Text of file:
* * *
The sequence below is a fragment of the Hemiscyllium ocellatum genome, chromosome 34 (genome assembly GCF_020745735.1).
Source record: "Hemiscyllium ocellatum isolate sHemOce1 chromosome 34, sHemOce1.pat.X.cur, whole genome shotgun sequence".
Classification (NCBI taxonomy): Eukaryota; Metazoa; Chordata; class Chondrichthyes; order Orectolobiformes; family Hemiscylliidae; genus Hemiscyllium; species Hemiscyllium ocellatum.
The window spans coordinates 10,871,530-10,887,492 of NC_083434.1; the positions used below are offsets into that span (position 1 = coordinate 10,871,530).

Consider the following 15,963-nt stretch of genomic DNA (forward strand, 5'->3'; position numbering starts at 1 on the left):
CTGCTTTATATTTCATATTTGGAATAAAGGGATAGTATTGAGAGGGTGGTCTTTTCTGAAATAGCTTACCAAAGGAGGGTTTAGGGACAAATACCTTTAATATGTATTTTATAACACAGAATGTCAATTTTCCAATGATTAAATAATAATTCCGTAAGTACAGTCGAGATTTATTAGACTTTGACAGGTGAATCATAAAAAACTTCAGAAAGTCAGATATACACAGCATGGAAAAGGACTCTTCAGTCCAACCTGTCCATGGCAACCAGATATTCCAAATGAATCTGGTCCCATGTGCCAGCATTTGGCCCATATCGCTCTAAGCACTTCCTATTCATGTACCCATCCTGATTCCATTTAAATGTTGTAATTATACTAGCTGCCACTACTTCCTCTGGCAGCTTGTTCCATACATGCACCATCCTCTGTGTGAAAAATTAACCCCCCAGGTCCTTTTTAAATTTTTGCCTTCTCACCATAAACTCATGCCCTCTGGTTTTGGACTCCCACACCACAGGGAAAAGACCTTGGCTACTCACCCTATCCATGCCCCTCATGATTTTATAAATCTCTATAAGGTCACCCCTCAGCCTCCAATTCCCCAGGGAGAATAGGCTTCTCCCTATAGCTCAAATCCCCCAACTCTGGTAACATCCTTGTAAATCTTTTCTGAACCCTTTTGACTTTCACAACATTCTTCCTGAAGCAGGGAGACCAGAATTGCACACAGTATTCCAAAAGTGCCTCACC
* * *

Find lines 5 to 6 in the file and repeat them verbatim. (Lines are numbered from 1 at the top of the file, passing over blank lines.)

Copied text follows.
Consider the following 15,963-nt stretch of genomic DNA (forward strand, 5'->3'; position numbering starts at 1 on the left):
CTGCTTTATATTTCATATTTGGAATAAAGGGATAGTATTGAGAGGGTGGTCTTTTCTGAAATAGCTTACCAAAGGAGGGTTTAGGGACAAATACCTTTAATATGTATTTTATAACACAGAATGTCAATTTTCCAATGATTAAATAATAATTCCGTAAGTACAGTCGAGATTTATTAGACTTTGACAGGTGAATCATAAAAAACTTCAGAAAGTCAGATATACACAGCATGGAAAAGGACTCTTCAGTCCAACCTGTCCATGGCAACCAGATATTCCAAATGAATCTGGTCCCATGTGCCAGCATTTGGCCCATATCGCTCTAAGCACTTCCTATTCATGTACCCATCCTGATTCCATTTAAATGTTGTAATTATACTAGCTGCCACTACTTCCTCTGGCAGCTTGTTCCATACATGCACCATCCTCTGTGTGAAAAATTAACCCCCCAGGTCCTTTTTAAATTTTTGCCTTCTCACCATAAACTCATGCCCTCTGGTTTTGGACTCCCACACCACAGGGAAAAGACCTTGGCTACTCACCCTATCCATGCCCCTCATGATTTTATAAATCTCTATAAGGTCACCCCTCAGCCTCCAATTCCCCAGGGAGAATAGGCTTCTCCCTATAGCTCAAATCCCCCAACTCTGGTAACATCCTTGTAAATCTTTTCTGAACCCTTTTGACTTTCACAACATTCTTCCTGAAGCAGGGAGACCAGAATTGCACACAGTATTCCAAAAGTGCCTCACC